3. An apparatus for infusing of a liquid into a human or animal body comprising a catheter for extending into a blood stream of the body, a supply reservoir for the liquid having a discharge conduit, pressure generator means for applying a pressure on the liquid in the supply reservoir to cause discharge through the discharge conduit, and an adjustable dosing means attached between the catheter and the discharge conduit for producing a desired infusion rate in the catheter, said pressure generator means being an over-pressure generator operating without an external energy source and constantly maintaining the liquid in the supply reservoir at an excess pressure as compared with the pressure prevailing at the point of the liquid discharge from the catheter, said adjustable dosing means including means for providing an infusion flow at a base rate and means including a controllable switching valve means for periodically producing an infusion flow at a peak value, said switching valve being operable by a switching pulse, a switch pulse transmitter means for producing the switching pulse with one of the repetition rates and duration of the switching pulses being programmatically predetermined for the purpose of producing a periodic release of the liquid at a peak rate from the supply reservoir through the catheter to the body at pre-programmed time intervals, said means for providing a flow rate at a base rate comprising a flow limiting device having a preselected flow cross section, said flow limiting device being connected between the discharge conduit and the catheter and parallel with the switching valve means so that the base rate is discharged regardless of actuation of the switching valve means.
4. Apparatus according to claim 3 comprising an auxiliary supply reservoir means determining the value of the liquid volume to be discharged, said valve means being coupled to said auxiliary reservoir means to connect the same first to the supply reservoir for the purpose of storing a defined volume of liquid to said auxiliary reservoir means and subsequently for discharge of the stored defined volume to the body.
5. Apparatus according to claim 4 wherein said auxiliary supply reservoir means is a receptacle having a variable volume with a displaceable pressurized wall, said volume increasing by only a fixed value upon storing of liquid in said receptacle against the pressure of said wall and returning to its original volume upon discharge of the stored volume of liquid.
6. Apparatus according to claim 4 wherein said auxiliary supply reservoir means is a receptacle having a constant volume, the liquid to be stored being compressed in said receptacle to a defined overpressure value, and the discharge of a defined volume being effected by decompression of said receptacle.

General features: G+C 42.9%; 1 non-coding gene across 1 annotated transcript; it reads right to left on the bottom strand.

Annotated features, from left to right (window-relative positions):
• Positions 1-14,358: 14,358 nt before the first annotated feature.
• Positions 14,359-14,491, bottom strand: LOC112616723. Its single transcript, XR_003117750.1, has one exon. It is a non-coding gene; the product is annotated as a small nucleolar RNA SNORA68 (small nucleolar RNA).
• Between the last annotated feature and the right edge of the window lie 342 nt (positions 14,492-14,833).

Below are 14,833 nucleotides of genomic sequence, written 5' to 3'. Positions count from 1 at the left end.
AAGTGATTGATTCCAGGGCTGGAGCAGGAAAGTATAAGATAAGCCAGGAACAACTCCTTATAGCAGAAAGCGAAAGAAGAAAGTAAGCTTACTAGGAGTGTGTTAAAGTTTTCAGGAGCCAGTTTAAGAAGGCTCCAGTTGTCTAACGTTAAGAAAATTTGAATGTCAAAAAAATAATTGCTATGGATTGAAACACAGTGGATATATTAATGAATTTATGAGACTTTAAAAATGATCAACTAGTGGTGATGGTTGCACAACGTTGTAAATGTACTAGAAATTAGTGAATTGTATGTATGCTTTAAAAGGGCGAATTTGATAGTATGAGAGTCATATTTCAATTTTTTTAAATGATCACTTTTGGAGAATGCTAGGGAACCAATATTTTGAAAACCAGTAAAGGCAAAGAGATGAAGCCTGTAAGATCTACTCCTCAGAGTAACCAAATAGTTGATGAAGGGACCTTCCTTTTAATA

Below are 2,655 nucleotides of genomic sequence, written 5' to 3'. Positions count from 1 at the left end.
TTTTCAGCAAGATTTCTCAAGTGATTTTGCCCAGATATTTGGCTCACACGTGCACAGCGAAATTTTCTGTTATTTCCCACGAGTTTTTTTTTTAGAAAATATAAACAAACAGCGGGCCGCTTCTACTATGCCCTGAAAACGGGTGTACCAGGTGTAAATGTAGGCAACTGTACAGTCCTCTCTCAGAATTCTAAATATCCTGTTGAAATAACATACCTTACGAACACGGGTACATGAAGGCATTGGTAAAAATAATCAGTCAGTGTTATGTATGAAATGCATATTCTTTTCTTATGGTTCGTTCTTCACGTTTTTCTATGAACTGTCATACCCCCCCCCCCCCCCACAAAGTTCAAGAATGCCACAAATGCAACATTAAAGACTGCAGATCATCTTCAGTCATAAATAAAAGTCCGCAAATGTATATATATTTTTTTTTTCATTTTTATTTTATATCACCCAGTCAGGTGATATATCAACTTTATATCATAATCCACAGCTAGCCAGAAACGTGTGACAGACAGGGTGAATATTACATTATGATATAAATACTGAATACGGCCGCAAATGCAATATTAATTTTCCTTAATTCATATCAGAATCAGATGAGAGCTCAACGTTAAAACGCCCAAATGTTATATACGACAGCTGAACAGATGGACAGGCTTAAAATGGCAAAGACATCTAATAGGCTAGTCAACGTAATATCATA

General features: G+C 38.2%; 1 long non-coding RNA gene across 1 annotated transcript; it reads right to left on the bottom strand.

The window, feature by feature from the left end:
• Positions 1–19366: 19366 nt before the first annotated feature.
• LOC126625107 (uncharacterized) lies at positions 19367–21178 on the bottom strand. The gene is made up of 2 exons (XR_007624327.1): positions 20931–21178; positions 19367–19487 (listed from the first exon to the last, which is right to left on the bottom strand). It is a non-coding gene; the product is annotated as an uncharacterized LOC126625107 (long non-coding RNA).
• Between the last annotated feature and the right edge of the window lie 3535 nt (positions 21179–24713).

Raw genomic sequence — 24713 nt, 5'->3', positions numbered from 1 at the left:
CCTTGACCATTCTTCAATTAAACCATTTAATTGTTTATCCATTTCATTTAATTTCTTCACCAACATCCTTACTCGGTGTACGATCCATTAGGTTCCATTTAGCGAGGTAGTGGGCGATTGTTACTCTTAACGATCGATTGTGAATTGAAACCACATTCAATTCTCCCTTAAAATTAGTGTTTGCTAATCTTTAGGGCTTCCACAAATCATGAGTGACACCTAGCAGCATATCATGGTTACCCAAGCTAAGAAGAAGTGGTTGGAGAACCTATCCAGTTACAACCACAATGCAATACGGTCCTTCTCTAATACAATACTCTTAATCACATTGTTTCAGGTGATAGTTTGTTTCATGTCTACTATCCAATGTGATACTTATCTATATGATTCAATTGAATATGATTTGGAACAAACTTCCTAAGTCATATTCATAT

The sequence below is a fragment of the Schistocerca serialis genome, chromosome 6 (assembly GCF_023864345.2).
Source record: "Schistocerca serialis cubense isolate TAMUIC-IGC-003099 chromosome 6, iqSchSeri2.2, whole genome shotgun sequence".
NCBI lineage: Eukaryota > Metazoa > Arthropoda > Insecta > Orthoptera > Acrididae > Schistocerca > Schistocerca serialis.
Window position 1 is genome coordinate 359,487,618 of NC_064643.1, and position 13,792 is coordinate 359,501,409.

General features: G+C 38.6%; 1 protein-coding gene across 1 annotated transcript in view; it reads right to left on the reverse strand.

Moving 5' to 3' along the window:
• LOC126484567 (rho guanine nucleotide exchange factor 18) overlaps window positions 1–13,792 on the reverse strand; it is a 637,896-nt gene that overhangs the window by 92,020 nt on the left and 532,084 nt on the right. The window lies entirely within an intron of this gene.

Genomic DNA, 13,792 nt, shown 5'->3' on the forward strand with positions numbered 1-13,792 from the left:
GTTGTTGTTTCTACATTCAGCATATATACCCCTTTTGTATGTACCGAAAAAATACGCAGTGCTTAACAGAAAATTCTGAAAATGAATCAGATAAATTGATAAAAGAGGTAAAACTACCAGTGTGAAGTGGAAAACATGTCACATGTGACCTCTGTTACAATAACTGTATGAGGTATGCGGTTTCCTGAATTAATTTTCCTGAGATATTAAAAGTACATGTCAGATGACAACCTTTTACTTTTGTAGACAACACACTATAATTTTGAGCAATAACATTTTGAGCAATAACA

7. An apparatus for infusing of liquid into a human or animal body comprising a catheter for extending into a blood stream of a body, a supply reservoir for the liquid having a discharge conduit, pressure generator means for applying a pressure on the liquid in the supply reservoir to cause discharge through the discharge conduit, and an adjustable dosing means attached between the catheter and the discharge conduit for producing a desired infusion rate in the catheter, said pressure generator means being an over-pressure generator operating without an external energy source and constantly maintaining the liquid in the supply reservoir at an excess pressure as compared with the pressure prevailing at the point of the liquid discharge from the catheter, said adjustable dosing means including means for providing an infusion flow at a base rate and means including a controllable switching valve means for periodically producing an infusion flow at a peak value, said switching valve means being operable by a switching pulse, a switch pulse transmitter means for producing the switching pulse with one of the repetition rates and duration of the switching pulses being programmatically predetermined for the purpose of producing a periodic release of the liquids from the supply reservoir through the catheter to the body at pre-programmed time intervals, said over-pressure generator including a sensor means for sensing a change in one of the temperature and pressure of the over-pressure generator, said sensor means being coupled to the switch pulse transmitter means to effect a change of liquid flow by adjusting the switch pulse duration in inverse proportion to the adjusting the switch pulse duration in inverse proportion to the change in pressure in the over-pressure generator.